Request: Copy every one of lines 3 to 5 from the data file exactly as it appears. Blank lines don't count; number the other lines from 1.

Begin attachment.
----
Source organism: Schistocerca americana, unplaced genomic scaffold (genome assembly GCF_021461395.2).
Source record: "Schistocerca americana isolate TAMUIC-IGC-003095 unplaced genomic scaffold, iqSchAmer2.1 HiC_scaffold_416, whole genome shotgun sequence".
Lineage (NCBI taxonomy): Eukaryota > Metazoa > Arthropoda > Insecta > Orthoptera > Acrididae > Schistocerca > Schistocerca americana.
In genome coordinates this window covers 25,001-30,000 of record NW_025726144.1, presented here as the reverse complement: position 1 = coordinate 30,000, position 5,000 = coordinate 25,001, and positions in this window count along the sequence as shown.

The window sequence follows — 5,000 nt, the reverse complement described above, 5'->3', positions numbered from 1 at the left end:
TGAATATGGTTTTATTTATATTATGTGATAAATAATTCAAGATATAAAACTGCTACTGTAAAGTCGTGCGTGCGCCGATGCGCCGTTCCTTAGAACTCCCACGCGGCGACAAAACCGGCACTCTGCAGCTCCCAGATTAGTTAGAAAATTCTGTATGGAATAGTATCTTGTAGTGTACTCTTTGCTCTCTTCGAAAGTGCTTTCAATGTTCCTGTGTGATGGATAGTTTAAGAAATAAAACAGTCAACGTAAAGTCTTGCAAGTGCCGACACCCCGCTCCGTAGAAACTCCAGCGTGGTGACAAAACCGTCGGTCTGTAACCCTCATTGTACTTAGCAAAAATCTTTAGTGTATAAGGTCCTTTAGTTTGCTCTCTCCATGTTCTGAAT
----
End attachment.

Lineage (NCBI taxonomy): Eukaryota > Metazoa > Arthropoda > Insecta > Orthoptera > Acrididae > Schistocerca > Schistocerca americana.
In genome coordinates this window covers 25,001-30,000 of record NW_025726144.1, presented here as the reverse complement: position 1 = coordinate 30,000, position 5,000 = coordinate 25,001, and positions in this window count along the sequence as shown.

The window sequence follows — 5,000 nt, the reverse complement described above, 5'->3', positions numbered from 1 at the left end: